Desert Automobile Graveyard

Posted on 06 July 2013

Desert Automobile Graveyard

Desert Automobile Graveyard

Desert Automobile Graveyard. Death Valley National Park, California. March 4, 2013. © Copyright 2013 G Dan Mitchell – all rights reserved.

A group of old automobiles abandoned and left to decay in a gully at an old desert mining site

I have passed this old mining site quite a few times, looked up at it, and kept going. On this morning I had a bit of extra time so I decided to pause and poke around a bit. Certain obvious signs of the presence of an old mine are clear from nearby, but a bit more exploration revealed a more extensive than expected site – as is often the case. Although an old gravel road headed into the area, I decided to first walk up the road, partly to avoid nasty surprises while driving and partly so that I would see a bit more – which is typically what happens when I’m on foot rather than inside my vehicle.

The gravel road twisted up a small gully and soon reached an area that revealed views of quite a bit more mining evidence than I had suspected. I’m certain that if I had continued to explore that I would have found even more, but I’ll save that for another visit. I often have this feeling that these sites should be much older than they really are, and I’m still somewhat surprised to find that some of them were electrified. The surprise at this location was the number of not-really-that-old vehicles that had been abandoned. They are decades old, but I’m guessing that they might date to roughly the WWII era or even a bit later which, in the grand historic scheme, isn’t all that long ago. Several of these vehicles had been abandoned, somewhat oddly, in the bottom of a wash that must flood at least occasionally, considering the amount of gravel that swamped their undersides. The back of this one was open, so I positioned my tripod just outside the car and shot through it toward the other abandoned vehicles. (If you find and explore such places, please be extremely careful to leave things as they are. The effects of our individual disruptions are cumulative and accelerate the destruction and eventual disappearance of these sites.)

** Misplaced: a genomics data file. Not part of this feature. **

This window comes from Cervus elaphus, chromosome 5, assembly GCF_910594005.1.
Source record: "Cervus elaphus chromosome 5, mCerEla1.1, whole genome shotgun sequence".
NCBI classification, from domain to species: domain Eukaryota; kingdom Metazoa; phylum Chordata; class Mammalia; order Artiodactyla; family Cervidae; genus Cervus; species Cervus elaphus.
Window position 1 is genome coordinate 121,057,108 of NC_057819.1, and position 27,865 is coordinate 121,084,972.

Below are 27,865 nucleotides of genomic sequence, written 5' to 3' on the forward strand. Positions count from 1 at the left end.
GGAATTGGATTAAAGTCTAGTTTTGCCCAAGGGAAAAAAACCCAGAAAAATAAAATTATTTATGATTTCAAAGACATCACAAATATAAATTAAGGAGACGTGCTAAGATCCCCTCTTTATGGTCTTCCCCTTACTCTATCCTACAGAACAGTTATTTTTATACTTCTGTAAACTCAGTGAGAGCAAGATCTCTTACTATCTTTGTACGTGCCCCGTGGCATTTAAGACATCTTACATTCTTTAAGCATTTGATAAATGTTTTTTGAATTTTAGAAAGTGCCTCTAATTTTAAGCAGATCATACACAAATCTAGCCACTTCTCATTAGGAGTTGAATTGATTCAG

G Dan Mitchell is a California photographer and visual opportunist whose subjects include the Pacific coast, redwood forests, central California oak/grasslands, the Sierra Nevada, California deserts, urban landscapes, night photography, and more.
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Text, photographs, and other media are © Copyright G Dan Mitchell (or others when indicated) and are not in the public domain and may not be used on websites, blogs, or in other media without advance permission from G Dan Mitchell.


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